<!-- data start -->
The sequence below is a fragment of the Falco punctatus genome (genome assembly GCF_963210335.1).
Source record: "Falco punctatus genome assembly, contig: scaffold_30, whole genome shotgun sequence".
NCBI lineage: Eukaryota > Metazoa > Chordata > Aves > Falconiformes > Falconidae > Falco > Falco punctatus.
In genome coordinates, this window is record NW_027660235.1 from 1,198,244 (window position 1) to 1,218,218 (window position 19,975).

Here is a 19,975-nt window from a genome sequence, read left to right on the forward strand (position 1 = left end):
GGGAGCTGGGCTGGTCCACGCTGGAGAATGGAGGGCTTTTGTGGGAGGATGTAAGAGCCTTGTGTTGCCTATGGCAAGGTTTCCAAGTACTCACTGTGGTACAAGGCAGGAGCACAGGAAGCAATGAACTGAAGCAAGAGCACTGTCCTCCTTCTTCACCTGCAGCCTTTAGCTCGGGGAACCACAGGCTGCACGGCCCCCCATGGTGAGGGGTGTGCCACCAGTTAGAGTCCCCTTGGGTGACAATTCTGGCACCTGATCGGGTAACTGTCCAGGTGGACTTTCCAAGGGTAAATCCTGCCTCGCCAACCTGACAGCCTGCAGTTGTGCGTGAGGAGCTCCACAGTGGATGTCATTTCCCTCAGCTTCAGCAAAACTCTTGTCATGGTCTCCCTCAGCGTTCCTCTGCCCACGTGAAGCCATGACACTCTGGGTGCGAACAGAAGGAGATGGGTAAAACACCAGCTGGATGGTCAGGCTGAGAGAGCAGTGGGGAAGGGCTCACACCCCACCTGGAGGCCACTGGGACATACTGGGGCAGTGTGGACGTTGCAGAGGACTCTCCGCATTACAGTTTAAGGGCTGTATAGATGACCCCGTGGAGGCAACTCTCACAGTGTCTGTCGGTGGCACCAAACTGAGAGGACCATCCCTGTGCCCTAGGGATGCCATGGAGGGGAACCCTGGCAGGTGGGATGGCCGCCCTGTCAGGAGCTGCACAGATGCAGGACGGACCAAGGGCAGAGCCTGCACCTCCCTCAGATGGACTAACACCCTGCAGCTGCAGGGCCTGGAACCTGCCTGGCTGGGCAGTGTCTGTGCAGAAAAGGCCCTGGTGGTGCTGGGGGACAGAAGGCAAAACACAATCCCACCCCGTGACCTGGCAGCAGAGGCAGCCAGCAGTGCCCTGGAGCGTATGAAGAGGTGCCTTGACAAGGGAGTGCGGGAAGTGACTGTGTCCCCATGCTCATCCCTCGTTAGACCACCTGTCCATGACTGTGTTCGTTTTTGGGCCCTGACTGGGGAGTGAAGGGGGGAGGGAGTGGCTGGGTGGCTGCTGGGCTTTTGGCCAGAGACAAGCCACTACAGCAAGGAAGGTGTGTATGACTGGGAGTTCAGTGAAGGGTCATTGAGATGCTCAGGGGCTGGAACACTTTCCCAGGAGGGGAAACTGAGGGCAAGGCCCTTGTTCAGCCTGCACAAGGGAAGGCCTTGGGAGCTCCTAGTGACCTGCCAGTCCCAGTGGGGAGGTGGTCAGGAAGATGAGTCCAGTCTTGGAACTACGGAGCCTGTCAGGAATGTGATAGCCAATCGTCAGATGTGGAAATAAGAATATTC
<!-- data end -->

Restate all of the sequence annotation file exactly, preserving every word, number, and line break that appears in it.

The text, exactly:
The sequence below is a fragment of the Falco punctatus genome (genome assembly GCF_963210335.1).
Source record: "Falco punctatus genome assembly, contig: scaffold_30, whole genome shotgun sequence".
NCBI lineage: Eukaryota > Metazoa > Chordata > Aves > Falconiformes > Falconidae > Falco > Falco punctatus.
In genome coordinates, this window is record NW_027660235.1 from 1,198,244 (window position 1) to 1,218,218 (window position 19,975).

Here is a 19,975-nt window from a genome sequence, read left to right on the forward strand (position 1 = left end):
GGGAGCTGGGCTGGTCCACGCTGGAGAATGGAGGGCTTTTGTGGGAGGATGTAAGAGCCTTGTGTTGCCTATGGCAAGGTTTCCAAGTACTCACTGTGGTACAAGGCAGGAGCACAGGAAGCAATGAACTGAAGCAAGAGCACTGTCCTCCTTCTTCACCTGCAGCCTTTAGCTCGGGGAACCACAGGCTGCACGGCCCCCCATGGTGAGGGGTGTGCCACCAGTTAGAGTCCCCTTGGGTGACAATTCTGGCACCTGATCGGGTAACTGTCCAGGTGGACTTTCCAAGGGTAAATCCTGCCTCGCCAACCTGACAGCCTGCAGTTGTGCGTGAGGAGCTCCACAGTGGATGTCATTTCCCTCAGCTTCAGCAAAACTCTTGTCATGGTCTCCCTCAGCGTTCCTCTGCCCACGTGAAGCCATGACACTCTGGGTGCGAACAGAAGGAGATGGGTAAAACACCAGCTGGATGGTCAGGCTGAGAGAGCAGTGGGGAAGGGCTCACACCCCACCTGGAGGCCACTGGGACATACTGGGGCAGTGTGGACGTTGCAGAGGACTCTCCGCATTACAGTTTAAGGGCTGTATAGATGACCCCGTGGAGGCAACTCTCACAGTGTCTGTCGGTGGCACCAAACTGAGAGGACCATCCCTGTGCCCTAGGGATGCCATGGAGGGGAACCCTGGCAGGTGGGATGGCCGCCCTGTCAGGAGCTGCACAGATGCAGGACGGACCAAGGGCAGAGCCTGCACCTCCCTCAGATGGACTAACACCCTGCAGCTGCAGGGCCTGGAACCTGCCTGGCTGGGCAGTGTCTGTGCAGAAAAGGCCCTGGTGGTGCTGGGGGACAGAAGGCAAAACACAATCCCACCCCGTGACCTGGCAGCAGAGGCAGCCAGCAGTGCCCTGGAGCGTATGAAGAGGTGCCTTGACAAGGGAGTGCGGGAAGTGACTGTGTCCCCATGCTCATCCCTCGTTAGACCACCTGTCCATGACTGTGTTCGTTTTTGGGCCCTGACTGGGGAGTGAAGGGGGGAGGGAGTGGCTGGGTGGCTGCTGGGCTTTTGGCCAGAGACAAGCCACTACAGCAAGGAAGGTGTGTATGACTGGGAGTTCAGTGAAGGGTCATTGAGATGCTCAGGGGCTGGAACACTTTCCCAGGAGGGGAAACTGAGGGCAAGGCCCTTGTTCAGCCTGCACAAGGGAAGGCCTTGGGAGCTCCTAGTGACCTGCCAGTCCCAGTGGGGAGGTGGTCAGGAAGATGAGTCCAGTCTTGGAACTACGGAGCCTGTCAGGAATGTGATAGCCAATCGTCAGATGTGGAAATAAGAATATTC